For weeks, Farid Bouamran, a Dutch-Moroccan immigrant who has lived 30 years in Amsterdam, watched as his son Achraf became increasingly radicalized, tuning in to videos and Twitter accounts online. Within two months, Achraf had traded in his jeans for a dishdasha, or robe, grown a beard, and begun spending time online with Belgian youth his father once called "men with long Arabic names: Abou this and Abou that."
Panicked, Bouamran took every measure he could think of to intervene: he brought Achraf to his own mosque to hear the imam speak of a peaceful Islam. He canceled his son's Internet account, forbid him to see his radical Muslim friends, and even followed him when he went out at night.
It was no use. Just after Christmas 2013, Farid Bouamran sat in his living room with officers from Dutch intelligence agency AIVD and told them he believed Achraf was about to leave for Syria to join in the jihad. Please, he begged them. Take his passport. Stop him.
Not to worry, the officers assured him, he won't get past our borders.
But he did get past, flying out of Amsterdam's Schiphol airport the next night to Turkey, and from there, making his way to the Islamic State.
A year later, disillusioned by the realities of the life he found there, Achraf determined to return home. But en route to the Netherlands in January 2015, a U.S. missile attack on Raqqa took his life. He was 17 years old.
This is not just his story. This is Europe's story, and the quandary Europe's governments are confronting in the face of the thousands of its Muslims who have gone to join the jihad in Syria – and the ones hoping to make the trip.
"These people come into your house uninvited," Farid said in an interview with the Dutch press last year, referring to ISIS recruiters. "They enter through the internet, and you cannot stop them."
A year ago, Bouamran and the parents of several other young men and women who have joined ISIS began preparing a lawsuit against the Dutch government for its failure to keep their children home. The government, they say, should be doing more to prevent radicalization, and keeping a closer eye on young people who travel abroad – particularly when they leave European airports for countries bordering on Syria and Iraq, and without their parents.
But some see it differently. "Just for godsakes, pack your bags and go" – and never try to return, declared Rotterdam Mayor Ahmed Aboutaleb (himself a Muslim) just after the January 2015 attacks in Paris that targeted a kosher market and the offices of satirical magazine Charlie Hebdo. The government, in his view should "get out of the way."
From a security standpoint, he has a strong argument: that if these would-be jihadists were to stay in Europe, they would likely just wage their jihad at home.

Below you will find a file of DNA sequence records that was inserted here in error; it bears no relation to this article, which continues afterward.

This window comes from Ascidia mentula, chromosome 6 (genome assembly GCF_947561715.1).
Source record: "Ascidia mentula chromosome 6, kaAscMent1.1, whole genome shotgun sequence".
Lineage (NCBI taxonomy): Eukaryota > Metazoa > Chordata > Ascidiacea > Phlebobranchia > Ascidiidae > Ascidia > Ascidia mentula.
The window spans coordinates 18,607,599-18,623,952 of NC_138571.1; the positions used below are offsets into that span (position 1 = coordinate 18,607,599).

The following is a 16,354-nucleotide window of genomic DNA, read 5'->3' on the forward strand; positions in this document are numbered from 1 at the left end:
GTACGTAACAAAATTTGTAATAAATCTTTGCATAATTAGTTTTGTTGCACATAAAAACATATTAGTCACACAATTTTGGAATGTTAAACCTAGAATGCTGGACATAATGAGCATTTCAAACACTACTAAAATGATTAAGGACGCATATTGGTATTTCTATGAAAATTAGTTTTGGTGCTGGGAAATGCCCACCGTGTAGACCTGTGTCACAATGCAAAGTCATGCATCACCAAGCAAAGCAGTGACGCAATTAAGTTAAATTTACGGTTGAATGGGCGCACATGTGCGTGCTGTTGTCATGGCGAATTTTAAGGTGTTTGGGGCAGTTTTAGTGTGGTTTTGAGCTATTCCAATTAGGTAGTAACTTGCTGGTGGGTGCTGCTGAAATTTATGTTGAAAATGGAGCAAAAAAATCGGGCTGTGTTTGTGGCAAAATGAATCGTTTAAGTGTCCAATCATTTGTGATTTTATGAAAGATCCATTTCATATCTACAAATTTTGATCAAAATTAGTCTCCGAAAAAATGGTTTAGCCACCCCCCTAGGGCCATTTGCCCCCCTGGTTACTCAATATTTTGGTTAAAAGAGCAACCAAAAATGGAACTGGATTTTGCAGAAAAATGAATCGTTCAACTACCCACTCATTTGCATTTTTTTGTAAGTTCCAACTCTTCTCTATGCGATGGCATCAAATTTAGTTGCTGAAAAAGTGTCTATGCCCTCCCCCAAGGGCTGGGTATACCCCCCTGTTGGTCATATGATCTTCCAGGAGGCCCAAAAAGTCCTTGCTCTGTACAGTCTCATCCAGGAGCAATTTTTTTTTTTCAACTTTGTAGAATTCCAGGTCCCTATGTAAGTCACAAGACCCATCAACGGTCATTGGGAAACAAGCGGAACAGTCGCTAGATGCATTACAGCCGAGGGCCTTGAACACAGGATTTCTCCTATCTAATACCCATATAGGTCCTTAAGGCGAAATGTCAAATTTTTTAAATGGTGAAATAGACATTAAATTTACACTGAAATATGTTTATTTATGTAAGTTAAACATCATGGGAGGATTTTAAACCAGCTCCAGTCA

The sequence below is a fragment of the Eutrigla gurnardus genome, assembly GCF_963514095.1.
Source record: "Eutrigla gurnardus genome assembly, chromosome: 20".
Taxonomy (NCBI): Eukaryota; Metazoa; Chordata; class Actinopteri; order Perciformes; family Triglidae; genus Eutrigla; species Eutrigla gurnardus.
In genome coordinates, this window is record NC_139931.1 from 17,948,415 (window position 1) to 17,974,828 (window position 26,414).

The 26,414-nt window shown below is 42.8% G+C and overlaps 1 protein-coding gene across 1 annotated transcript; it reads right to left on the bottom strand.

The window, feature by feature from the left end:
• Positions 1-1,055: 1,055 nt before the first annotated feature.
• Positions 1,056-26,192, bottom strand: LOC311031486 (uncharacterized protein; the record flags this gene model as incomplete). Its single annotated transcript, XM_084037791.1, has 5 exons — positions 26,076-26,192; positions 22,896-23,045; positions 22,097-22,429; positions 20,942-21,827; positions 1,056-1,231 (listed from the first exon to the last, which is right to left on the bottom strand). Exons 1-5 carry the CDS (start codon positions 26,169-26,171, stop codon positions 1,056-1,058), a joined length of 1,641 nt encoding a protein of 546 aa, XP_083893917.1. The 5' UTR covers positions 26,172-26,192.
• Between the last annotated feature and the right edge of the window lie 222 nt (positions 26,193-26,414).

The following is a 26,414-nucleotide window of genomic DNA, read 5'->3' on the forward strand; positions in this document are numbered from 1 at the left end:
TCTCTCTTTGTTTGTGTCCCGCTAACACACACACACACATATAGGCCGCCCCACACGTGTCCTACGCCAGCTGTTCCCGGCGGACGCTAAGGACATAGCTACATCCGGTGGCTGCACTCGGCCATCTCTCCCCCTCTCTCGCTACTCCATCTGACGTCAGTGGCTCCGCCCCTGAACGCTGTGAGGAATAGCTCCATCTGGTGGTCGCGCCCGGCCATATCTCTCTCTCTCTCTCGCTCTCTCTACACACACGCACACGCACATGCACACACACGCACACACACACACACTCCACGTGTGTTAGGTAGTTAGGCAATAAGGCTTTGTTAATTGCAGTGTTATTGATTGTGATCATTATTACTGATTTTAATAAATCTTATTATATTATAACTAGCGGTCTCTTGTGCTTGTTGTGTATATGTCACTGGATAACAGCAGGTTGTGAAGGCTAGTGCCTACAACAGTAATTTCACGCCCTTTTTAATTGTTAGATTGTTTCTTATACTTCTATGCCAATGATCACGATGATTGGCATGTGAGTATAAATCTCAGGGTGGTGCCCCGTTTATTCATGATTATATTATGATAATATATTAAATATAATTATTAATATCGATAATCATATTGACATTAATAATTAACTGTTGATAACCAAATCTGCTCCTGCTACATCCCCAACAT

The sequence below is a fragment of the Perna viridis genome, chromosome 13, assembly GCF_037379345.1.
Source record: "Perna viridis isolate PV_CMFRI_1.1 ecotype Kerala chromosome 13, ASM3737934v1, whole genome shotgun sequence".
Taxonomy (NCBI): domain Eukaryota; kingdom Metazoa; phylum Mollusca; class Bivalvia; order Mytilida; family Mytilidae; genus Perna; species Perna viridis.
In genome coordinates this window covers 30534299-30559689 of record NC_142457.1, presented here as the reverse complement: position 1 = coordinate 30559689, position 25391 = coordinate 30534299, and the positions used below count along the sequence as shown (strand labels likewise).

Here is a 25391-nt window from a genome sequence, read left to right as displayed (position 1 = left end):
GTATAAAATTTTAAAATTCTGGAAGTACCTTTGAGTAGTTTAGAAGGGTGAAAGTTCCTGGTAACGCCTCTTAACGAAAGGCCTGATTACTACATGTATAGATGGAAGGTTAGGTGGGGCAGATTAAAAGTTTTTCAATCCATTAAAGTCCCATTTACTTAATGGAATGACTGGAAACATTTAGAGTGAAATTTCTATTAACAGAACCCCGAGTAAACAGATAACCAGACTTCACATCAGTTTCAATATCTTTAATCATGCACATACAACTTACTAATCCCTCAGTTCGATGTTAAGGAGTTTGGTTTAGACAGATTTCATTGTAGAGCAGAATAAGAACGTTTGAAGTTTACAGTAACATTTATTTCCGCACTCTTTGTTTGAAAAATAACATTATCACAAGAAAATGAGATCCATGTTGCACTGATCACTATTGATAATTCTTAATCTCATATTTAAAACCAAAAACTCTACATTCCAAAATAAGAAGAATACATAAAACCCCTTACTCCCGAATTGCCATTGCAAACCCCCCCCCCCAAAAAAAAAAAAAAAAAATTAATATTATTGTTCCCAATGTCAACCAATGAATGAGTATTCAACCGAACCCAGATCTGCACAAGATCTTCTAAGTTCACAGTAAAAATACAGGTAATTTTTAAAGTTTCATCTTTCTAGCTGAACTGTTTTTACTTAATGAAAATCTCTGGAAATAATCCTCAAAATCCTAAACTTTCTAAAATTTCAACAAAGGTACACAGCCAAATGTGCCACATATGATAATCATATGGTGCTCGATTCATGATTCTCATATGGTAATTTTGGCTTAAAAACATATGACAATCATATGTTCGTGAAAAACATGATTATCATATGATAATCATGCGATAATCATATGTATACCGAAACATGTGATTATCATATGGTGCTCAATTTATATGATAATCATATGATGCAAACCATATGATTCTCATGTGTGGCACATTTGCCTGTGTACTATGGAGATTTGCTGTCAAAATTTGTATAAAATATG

On the other hand, can a government justify sending someone to another country when you know he's going there to kill?
Between these two views is a host of legal complications that all of Europe has struggled with since the crisis of ISIS recruiting first emerged. What do you do about those who left and want to return home? Can a country block its own citizens at the border, when there is no hard evidence of terrorist activity? The Netherlands now revokes the citizenship of dual-nationals suspected of having joined ISIS or of planning to make the trip (known as "making hijrah"). Other countries revoke suspects' passports so that they cannot leave, or cancel passports of those who have already left, theoretically making it impossible for them to return.
In response, ISIS has spun a lucrative business in false passports, which it supplies freely. One Dutch journalist, in fact, was able to arrange a Syrian passport for the prime minister of the Netherlands as part of an investigative report.
These issues demonstrate how far the battle against radical Muslim extremism goes beyond the reach of intelligence agencies and law enforcement. Aboutaleb's suggestion that would-be jihadists be encouraged to leave and blocked from returning may have merit for those over the age of 21. But how to handle people like Achraf, who was still just 15 when he left home? What can or should governments do about young girls like the 17-year-old Austrian Samra Kesinovic, who was beaten to death trying to escape ISIS a year after she'd joined them, traveling with her 15-year-old best friend? How does a government explain to the parents of such children that they could have stopped them from going, could have saved their lives – but didn't?
These are unprecedented questions, for which there are no simple answers. They emerge from a terrorist threat that is unlike any we have seen. But while Europe busies itself in the wake of the most recent terrorist attacks in Brussels with re-examining its intelligence and counterterrorism policies, its governments may want to ponder these questions as well. Because the threat of jihadists in the homeland will continue, even worsen, if they don't.
Abigail R. Esman, the author, most recently, of Radical State: How Jihad Is Winning Over Democracy in the West (Praeger, 2010), is a freelance writer based in New York and the Netherlands.